July 30, 2011
I just read an article about expectations in medicine. Expectations can make or break a relationship. They can be the source of great excitement and joy or of great disappointment and sadness. Expectations, in medicine need to be clearly defined and, when possible, successfully met.
Several years ago, I did a full physical on a new patient. Patient “X” had been referred to me by a mutual friend and I did my usual, thorough job. I was dismayed when my friend called me to report how disappointed patient “X” had been!
I called patient “X” to discuss the results of his exam and why he felt I did a “crappy” job. Mr. “X” started with, “Doc, I like you but you did not do/order a stress test, Carotid Doppler, lung function test, PSA or colonoscopy. I went to Dr. “Y” and he ordered them for me!” To Mr. “X’s” surprise, I asked him why he thought he needed those tests. Mr. “X” responded, “My partners’ docs ordered those tests.”
In retrospect, the problem was obvious. Mr. “X” had expectations I did not meet. I had expectations, as well. My expectation was that Mr. “X” wanted a thorough, customized physical. “Mr. “X”, I’m sorry you were unhappy. Let me venture a guess: your partners are all in their mid sixties.” His answer was “yes”. “Mr. “X”, had you been in your sixties, I would have ordered those tests and perhaps more. You are 41 years old and, with your personal and family history, as well as excellent physical condition, I did not feel you warranted any of those tests.”
Mr. “X” cancelled all of his tests and sees me yearly for his exam. I learned a valuable lesson. My patients’ expectations may not match mine. Setting realistic expectations are an important part of any doctor-patient relationship. Patients must recognize that doctors have expectations and doctors must realize that patients have their own, distinct expectations.
Expectations can range from fantasy to reality. In the medical arena, it is crucial that expectations be founded in reality. As your doc, I expect you to follow my instructions. I expect that, if you are going to vary from my instructions, you will let me know. These are realistic expectations.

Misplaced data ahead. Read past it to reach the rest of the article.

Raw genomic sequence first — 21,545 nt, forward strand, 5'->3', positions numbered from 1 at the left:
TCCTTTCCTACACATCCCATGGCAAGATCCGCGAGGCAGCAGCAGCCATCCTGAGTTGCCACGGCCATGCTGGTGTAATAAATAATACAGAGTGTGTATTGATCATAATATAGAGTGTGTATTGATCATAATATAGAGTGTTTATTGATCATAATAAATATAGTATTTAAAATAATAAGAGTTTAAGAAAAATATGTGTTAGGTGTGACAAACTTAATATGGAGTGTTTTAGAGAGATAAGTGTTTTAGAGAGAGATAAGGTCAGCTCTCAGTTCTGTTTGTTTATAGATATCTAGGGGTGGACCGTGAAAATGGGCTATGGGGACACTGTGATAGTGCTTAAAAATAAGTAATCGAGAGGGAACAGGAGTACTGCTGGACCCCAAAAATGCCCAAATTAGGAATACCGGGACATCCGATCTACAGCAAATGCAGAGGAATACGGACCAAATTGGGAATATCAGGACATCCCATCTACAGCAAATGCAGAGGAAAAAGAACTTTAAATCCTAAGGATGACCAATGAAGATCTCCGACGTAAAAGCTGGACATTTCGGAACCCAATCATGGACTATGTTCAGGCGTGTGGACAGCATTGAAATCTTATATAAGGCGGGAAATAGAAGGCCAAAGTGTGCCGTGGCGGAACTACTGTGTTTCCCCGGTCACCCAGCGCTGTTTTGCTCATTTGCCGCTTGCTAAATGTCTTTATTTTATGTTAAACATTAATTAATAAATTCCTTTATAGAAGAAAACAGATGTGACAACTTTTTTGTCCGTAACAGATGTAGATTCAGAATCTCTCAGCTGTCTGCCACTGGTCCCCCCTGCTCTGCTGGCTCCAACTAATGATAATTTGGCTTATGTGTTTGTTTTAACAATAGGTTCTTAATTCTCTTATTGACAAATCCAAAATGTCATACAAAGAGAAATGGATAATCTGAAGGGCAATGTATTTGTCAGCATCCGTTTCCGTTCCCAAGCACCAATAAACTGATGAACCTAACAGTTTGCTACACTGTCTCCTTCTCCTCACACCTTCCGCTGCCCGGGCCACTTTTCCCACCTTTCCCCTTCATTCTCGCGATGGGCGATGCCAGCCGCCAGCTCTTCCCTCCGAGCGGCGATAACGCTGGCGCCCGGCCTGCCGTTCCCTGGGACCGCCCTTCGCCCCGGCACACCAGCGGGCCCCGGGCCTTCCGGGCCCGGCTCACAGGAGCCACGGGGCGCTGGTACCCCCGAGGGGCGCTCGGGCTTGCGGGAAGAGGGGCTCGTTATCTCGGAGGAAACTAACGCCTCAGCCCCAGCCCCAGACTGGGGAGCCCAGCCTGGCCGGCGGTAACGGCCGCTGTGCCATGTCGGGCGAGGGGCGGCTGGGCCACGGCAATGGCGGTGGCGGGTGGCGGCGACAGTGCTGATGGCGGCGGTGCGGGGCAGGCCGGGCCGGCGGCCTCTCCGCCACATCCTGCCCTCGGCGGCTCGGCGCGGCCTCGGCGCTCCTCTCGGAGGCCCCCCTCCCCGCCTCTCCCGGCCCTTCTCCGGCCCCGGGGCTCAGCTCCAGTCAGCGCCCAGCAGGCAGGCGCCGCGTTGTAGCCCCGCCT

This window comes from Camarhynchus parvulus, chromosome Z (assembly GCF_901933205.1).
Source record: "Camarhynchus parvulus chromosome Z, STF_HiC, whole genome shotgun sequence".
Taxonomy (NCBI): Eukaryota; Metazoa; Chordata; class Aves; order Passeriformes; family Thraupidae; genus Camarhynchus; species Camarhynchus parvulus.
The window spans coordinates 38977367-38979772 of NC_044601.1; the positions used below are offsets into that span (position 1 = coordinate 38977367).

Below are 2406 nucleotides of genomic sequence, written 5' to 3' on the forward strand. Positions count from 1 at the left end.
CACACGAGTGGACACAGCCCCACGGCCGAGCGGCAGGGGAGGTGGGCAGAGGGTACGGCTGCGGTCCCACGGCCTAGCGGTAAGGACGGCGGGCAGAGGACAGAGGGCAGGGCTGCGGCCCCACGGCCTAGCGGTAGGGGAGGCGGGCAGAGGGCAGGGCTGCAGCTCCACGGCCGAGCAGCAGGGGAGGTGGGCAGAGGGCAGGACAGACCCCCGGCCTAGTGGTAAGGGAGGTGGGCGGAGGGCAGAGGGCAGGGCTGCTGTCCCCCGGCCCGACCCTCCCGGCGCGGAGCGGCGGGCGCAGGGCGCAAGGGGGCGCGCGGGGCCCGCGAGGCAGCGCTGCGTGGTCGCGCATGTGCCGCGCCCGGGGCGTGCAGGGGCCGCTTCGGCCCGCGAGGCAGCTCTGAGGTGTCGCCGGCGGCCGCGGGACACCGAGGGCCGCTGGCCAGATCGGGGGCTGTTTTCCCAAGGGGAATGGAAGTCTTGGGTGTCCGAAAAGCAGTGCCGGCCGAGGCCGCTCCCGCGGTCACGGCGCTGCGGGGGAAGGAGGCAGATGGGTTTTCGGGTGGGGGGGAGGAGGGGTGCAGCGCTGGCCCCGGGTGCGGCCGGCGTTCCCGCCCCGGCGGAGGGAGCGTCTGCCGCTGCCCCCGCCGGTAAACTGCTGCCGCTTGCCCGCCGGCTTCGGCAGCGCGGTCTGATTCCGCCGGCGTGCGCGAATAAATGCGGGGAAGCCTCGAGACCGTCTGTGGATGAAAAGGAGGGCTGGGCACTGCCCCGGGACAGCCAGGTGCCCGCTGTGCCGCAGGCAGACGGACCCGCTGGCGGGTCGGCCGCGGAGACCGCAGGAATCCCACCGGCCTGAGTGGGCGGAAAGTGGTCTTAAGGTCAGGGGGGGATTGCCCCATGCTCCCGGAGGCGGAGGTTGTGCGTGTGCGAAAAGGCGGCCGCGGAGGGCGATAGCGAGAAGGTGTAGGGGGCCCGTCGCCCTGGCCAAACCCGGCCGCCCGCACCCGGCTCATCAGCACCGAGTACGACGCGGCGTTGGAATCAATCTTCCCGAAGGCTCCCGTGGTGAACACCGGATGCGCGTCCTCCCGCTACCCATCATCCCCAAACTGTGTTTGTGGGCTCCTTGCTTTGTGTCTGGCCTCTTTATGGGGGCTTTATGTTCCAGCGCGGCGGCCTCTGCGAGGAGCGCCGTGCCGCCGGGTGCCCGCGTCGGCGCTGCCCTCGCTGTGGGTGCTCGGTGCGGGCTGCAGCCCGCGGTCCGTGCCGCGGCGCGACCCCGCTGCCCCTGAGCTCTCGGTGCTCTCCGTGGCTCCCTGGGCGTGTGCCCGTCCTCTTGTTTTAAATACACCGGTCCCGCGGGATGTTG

An example of false or unrealistic expectations would be if you were 75 pounds overweight, drank a bottle of wine and six cocktails, and smoked two packs a day; and I expected you to lose your excess weight while giving up smoking and alcohol simultaneously within 6 months. (I would give the above patient at least 6 1/2 months).
Sometimes I set unrealistic expectations for myself and my patients. When the stakes are high enough, you do what you have to do in order to survive. Unrealistic expectations can be met when truly necessary!
Patients often set unrealistic expectations. The most common example of an unrealistic expectation is when the patient, mentioned above, expects his doc to cure his cough, repair his damaged liver, and save him from the heart attack he is about to have. Doctors don’t heal patients, they help patients heal themselves. Expecting your doc to save you from a sinking ship while you are punching holes in the hull is another example of false expectations.
So what can you do? Discuss your expectations with your doc. Let him/her know exactly what you want; what you are thinking. Be sure of what your doc expects of you. Expect that your doc will work (I hate the word “try”, http://livewellthy.org/2010/11/28/try.aspx) at meeting your expectations. If he/she falls short, discuss it with him. Work at meeting your doc’s expectation. Expect that your doc will confront your shortcomings, as well. Most of all, be honest with yourself and your doctor.
P.S. – I believe in miracles. I have been blessed to see many miracles in the last 28 years of practice. It is ok to have false or “fantasy” expectations, as long as you know that the only way they will come true is to receive a miracle. It is not OK to sell yourself on false hope as the vast majority of time it will end in disaster.